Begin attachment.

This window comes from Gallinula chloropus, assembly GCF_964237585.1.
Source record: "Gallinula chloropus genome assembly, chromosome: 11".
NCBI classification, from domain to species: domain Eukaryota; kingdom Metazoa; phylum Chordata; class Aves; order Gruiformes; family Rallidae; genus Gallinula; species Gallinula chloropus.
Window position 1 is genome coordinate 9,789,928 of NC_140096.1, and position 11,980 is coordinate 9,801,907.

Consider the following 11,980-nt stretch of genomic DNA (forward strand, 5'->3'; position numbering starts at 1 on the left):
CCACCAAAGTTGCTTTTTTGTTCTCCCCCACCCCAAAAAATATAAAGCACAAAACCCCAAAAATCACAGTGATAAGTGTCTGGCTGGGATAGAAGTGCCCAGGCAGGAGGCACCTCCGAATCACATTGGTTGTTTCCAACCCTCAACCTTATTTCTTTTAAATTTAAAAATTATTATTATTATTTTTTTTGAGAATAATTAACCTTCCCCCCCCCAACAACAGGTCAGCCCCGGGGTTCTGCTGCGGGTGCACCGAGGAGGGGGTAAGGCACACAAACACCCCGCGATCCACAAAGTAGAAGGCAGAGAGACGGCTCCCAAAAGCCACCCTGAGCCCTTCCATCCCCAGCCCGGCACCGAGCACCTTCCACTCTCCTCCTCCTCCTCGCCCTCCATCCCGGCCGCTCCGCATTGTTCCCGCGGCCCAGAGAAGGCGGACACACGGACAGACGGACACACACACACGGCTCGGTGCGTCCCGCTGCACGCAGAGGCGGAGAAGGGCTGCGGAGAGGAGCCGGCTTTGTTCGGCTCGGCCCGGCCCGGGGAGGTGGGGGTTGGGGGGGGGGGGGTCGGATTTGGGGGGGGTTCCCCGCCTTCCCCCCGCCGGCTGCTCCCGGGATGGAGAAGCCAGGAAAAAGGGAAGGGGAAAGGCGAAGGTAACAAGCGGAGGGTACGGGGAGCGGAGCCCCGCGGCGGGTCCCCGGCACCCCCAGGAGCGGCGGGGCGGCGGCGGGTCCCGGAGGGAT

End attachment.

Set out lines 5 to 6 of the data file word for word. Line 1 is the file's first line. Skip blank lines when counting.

Consider the following 11,980-nt stretch of genomic DNA (forward strand, 5'->3'; position numbering starts at 1 on the left):
CCACCAAAGTTGCTTTTTTGTTCTCCCCCACCCCAAAAAATATAAAGCACAAAACCCCAAAAATCACAGTGATAAGTGTCTGGCTGGGATAGAAGTGCCCAGGCAGGAGGCACCTCCGAATCACATTGGTTGTTTCCAACCCTCAACCTTATTTCTTTTAAATTTAAAAATTATTATTATTATTTTTTTTGAGAATAATTAACCTTCCCCCCCCCAACAACAGGTCAGCCCCGGGGTTCTGCTGCGGGTGCACCGAGGAGGGGGTAAGGCACACAAACACCCCGCGATCCACAAAGTAGAAGGCAGAGAGACGGCTCCCAAAAGCCACCCTGAGCCCTTCCATCCCCAGCCCGGCACCGAGCACCTTCCACTCTCCTCCTCCTCCTCGCCCTCCATCCCGGCCGCTCCGCATTGTTCCCGCGGCCCAGAGAAGGCGGACACACGGACAGACGGACACACACACACGGCTCGGTGCGTCCCGCTGCACGCAGAGGCGGAGAAGGGCTGCGGAGAGGAGCCGGCTTTGTTCGGCTCGGCCCGGCCCGGGGAGGTGGGGGTTGGGGGGGGGGGGGTCGGATTTGGGGGGGGTTCCCCGCCTTCCCCCCGCCGGCTGCTCCCGGGATGGAGAAGCCAGGAAAAAGGGAAGGGGAAAGGCGAAGGTAACAAGCGGAGGGTACGGGGAGCGGAGCCCCGCGGCGGGTCCCCGGCACCCCCAGGAGCGGCGGGGCGGCGGCGGGTCCCGGAGGGAT